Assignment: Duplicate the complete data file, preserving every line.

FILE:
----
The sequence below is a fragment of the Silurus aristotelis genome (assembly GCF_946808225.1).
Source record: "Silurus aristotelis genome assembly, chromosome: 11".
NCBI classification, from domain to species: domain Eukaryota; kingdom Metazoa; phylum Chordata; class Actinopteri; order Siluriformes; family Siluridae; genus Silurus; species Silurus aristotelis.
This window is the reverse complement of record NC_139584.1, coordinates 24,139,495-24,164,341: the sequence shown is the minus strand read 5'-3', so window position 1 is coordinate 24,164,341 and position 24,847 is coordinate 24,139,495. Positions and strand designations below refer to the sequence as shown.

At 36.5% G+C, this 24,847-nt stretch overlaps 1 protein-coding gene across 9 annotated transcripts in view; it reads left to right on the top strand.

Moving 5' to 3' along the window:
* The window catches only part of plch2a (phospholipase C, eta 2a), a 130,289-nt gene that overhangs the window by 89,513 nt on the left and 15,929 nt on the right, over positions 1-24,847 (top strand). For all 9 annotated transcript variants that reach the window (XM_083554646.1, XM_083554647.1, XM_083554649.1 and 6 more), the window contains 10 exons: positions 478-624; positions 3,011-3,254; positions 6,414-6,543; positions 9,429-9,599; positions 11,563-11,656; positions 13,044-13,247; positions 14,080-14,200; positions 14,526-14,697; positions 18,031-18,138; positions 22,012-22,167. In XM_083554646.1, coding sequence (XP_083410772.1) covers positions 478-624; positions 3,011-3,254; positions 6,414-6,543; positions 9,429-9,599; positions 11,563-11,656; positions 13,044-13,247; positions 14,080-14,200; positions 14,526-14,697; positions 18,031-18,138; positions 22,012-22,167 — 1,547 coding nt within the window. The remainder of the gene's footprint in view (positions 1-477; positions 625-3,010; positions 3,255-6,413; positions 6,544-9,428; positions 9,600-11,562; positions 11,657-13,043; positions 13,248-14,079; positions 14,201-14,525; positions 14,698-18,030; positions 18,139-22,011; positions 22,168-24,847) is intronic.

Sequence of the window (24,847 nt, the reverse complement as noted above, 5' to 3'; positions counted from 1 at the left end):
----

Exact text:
The sequence below is a fragment of the Silurus aristotelis genome (assembly GCF_946808225.1).
Source record: "Silurus aristotelis genome assembly, chromosome: 11".
NCBI classification, from domain to species: domain Eukaryota; kingdom Metazoa; phylum Chordata; class Actinopteri; order Siluriformes; family Siluridae; genus Silurus; species Silurus aristotelis.
This window is the reverse complement of record NC_139584.1, coordinates 24,139,495-24,164,341: the sequence shown is the minus strand read 5'-3', so window position 1 is coordinate 24,164,341 and position 24,847 is coordinate 24,139,495. Positions and strand designations below refer to the sequence as shown.

At 36.5% G+C, this 24,847-nt stretch overlaps 1 protein-coding gene across 9 annotated transcripts in view; it reads left to right on the top strand.

Moving 5' to 3' along the window:
* The window catches only part of plch2a (phospholipase C, eta 2a), a 130,289-nt gene that overhangs the window by 89,513 nt on the left and 15,929 nt on the right, over positions 1-24,847 (top strand). For all 9 annotated transcript variants that reach the window (XM_083554646.1, XM_083554647.1, XM_083554649.1 and 6 more), the window contains 10 exons: positions 478-624; positions 3,011-3,254; positions 6,414-6,543; positions 9,429-9,599; positions 11,563-11,656; positions 13,044-13,247; positions 14,080-14,200; positions 14,526-14,697; positions 18,031-18,138; positions 22,012-22,167. In XM_083554646.1, coding sequence (XP_083410772.1) covers positions 478-624; positions 3,011-3,254; positions 6,414-6,543; positions 9,429-9,599; positions 11,563-11,656; positions 13,044-13,247; positions 14,080-14,200; positions 14,526-14,697; positions 18,031-18,138; positions 22,012-22,167 — 1,547 coding nt within the window. The remainder of the gene's footprint in view (positions 1-477; positions 625-3,010; positions 3,255-6,413; positions 6,544-9,428; positions 9,600-11,562; positions 11,657-13,043; positions 13,248-14,079; positions 14,201-14,525; positions 14,698-18,030; positions 18,139-22,011; positions 22,168-24,847) is intronic.

Sequence of the window (24,847 nt, the reverse complement as noted above, 5' to 3'; positions counted from 1 at the left end):